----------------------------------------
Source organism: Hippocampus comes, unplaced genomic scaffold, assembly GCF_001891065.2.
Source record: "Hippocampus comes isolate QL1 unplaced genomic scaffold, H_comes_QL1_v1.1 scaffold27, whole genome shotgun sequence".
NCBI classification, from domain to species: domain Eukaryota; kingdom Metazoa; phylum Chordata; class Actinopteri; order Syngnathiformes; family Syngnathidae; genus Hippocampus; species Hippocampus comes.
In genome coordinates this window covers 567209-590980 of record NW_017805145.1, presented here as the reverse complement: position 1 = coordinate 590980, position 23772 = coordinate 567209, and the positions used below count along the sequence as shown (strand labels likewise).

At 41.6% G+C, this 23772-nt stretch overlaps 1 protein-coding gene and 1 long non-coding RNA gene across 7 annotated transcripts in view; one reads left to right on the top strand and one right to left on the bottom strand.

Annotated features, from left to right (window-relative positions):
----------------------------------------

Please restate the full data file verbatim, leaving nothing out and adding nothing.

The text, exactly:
Source organism: Hippocampus comes, unplaced genomic scaffold, assembly GCF_001891065.2.
Source record: "Hippocampus comes isolate QL1 unplaced genomic scaffold, H_comes_QL1_v1.1 scaffold27, whole genome shotgun sequence".
NCBI classification, from domain to species: domain Eukaryota; kingdom Metazoa; phylum Chordata; class Actinopteri; order Syngnathiformes; family Syngnathidae; genus Hippocampus; species Hippocampus comes.
In genome coordinates this window covers 567209-590980 of record NW_017805145.1, presented here as the reverse complement: position 1 = coordinate 590980, position 23772 = coordinate 567209, and the positions used below count along the sequence as shown (strand labels likewise).

At 41.6% G+C, this 23772-nt stretch overlaps 1 protein-coding gene and 1 long non-coding RNA gene across 7 annotated transcripts in view; one reads left to right on the top strand and one right to left on the bottom strand.

Annotated features, from left to right (window-relative positions):